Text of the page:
It was necessary for our salvation for Jesus to be acquainted with the grief that comes to every human being. It was necessary because only the death of a perfect unblemished Savior could be a sacrifice pure enough to free us from the death sentence you and I deserve.
So, one of the worlds in which Jesus lived was this world, the one in which you and I live, the world in which every baby who has ever been born has eventually, died.
That’s why, as He faced suffering and death, Jesus was “exceedingly sorrowful.”
After asking His disciples to wait and watch while He went to pray, verse 35 says that Jesus “fell on the ground, and prayed if it were possible, the hour might pass from Him.”
“Father,” Jesus is begging, “deliver Me from evil. Deliver me from the cruel intentions of Satan, the evil one.”
In His agony, Jesus must have prayed this prayer in different ways repeatedly because, look at what we read in verse 36: “And He said, ‘Abba [the very intimate term Jesus has taught us to use at the beginning of the Lord’s Prayer], Father, all things are possible for You. [I know that You can keep this from happening, Lord.] Take this cup away from Me [The cup, in the Old Testament, symbolizes judgment and God the Father expects Jesus to drink the cup of judgment--to undergo death--for us all. Jesus begs that He won’t have to drink this cup of suffering and death. Then He prays...] nevertheless, not what I will, but what You will.”
You see, Jesus lived in another world as well as in this one. He lived also in the kingdom of God.
It is the kingdom in which, if Jesus would be faithful to His call to die for us, He would rise into and live in for all eternity.
It is the kingdom He came to bring to all who will turn from sin, submitting daily to the crucifixion of their old sinful selves, and place themselves in the hands of Jesus--believing in Him--as trustingly as Jesus placed Himself in the hands of God the Father on the night He prayed in the garden.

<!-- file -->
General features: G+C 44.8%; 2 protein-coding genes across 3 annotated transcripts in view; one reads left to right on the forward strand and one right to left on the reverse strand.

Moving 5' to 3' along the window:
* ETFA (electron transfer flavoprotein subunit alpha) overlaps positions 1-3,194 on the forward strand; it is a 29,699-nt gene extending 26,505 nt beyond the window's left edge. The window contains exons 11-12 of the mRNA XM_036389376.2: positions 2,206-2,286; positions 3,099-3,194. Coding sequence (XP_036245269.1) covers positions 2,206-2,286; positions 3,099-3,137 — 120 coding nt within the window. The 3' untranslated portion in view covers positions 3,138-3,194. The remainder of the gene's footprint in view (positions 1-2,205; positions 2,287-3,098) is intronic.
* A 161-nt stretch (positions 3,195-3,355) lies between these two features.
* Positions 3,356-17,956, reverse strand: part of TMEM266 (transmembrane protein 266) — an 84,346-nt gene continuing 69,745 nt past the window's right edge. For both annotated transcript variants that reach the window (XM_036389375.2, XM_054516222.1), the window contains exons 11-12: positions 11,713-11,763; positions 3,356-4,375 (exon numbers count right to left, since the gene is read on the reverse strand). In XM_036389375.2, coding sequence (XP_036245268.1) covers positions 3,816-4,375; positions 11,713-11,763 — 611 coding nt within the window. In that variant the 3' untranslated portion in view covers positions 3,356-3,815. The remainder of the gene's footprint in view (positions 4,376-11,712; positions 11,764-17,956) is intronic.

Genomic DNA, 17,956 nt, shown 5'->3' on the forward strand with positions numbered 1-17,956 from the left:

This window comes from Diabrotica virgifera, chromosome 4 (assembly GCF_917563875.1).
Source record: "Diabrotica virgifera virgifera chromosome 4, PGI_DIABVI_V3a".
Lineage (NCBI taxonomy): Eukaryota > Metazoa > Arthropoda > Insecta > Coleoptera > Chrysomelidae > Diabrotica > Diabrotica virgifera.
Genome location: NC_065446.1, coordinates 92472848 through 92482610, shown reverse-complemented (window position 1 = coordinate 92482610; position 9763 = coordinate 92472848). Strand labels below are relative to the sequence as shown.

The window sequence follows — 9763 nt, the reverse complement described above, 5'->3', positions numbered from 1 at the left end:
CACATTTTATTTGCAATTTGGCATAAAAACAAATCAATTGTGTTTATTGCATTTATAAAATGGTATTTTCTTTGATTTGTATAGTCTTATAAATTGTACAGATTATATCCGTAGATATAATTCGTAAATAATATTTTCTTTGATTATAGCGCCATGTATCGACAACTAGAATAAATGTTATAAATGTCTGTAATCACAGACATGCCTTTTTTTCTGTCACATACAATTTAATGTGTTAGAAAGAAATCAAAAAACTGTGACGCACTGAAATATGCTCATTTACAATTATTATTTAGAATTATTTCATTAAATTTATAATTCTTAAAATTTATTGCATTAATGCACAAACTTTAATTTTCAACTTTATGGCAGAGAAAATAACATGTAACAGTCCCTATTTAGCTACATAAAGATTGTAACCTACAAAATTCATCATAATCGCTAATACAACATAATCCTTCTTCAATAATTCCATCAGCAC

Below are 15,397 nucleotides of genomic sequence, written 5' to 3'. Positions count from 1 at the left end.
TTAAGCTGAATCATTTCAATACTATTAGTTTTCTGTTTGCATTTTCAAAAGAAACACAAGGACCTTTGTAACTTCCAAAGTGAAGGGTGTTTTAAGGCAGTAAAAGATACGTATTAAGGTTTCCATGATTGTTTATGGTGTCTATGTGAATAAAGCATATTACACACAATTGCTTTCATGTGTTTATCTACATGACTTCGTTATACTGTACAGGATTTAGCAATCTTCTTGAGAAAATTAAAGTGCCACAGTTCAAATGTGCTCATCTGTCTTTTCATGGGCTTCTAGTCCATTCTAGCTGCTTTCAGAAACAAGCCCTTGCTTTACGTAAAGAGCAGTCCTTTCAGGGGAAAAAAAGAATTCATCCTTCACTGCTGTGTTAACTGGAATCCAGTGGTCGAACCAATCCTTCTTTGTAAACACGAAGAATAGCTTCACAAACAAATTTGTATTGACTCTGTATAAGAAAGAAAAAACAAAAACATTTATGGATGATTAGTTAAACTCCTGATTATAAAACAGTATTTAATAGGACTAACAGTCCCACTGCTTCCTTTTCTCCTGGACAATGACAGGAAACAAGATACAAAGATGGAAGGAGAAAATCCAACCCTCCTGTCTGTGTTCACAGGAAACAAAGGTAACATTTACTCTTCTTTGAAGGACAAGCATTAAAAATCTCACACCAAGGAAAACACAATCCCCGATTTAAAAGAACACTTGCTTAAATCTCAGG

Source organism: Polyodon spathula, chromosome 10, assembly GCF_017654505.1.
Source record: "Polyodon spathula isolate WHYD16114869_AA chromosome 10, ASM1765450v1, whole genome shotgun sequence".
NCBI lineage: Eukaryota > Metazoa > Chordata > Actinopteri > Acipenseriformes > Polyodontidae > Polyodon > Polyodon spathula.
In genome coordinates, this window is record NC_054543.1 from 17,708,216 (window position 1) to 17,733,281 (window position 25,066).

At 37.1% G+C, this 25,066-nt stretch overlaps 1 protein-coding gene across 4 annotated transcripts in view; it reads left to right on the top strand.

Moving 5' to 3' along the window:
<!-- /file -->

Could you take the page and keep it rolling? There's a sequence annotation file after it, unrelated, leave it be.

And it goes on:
And so, in the garden, from the perspective of this world, Jesus prayed, “Deliver us from evil.”
But at the same time, as a citizen of the kingdom of God, He prayed, “Your kingdom come, Your will be done on earth as it is in heaven.”
Folks, listen: You and I are people of this world who live in the kingdom of God by faith in Christ, but who only vaguely understand the grand purposes of God, especially God’s purposes for our own lives. We see, as Paul writes in 1 Corinthians 13:12, “in a mirror, dimly.”
It’s only after own resurrections, beyond the gates of death, safely removed from the stranglehold that sin and death have over this world, that “we will know” God and God’s purposes completely, just as God already knows us completely.
God the Father had an answer for Jesus’ prayer for deliverance from the immediate evils He faced that night in the garden. The answer was, “No.”
The reason for this NO seems apparent to me. Had Jesus been delivered from the threats of the Romans, Herod, Pilate, and other conspirators that night, the moment God had long ago planned as the precise moment--what the Greek of the New Testament calls the kairos moment--when the Savior would die and rise to give new and everlasting to those who repent for sin and believe in Jesus might have passed.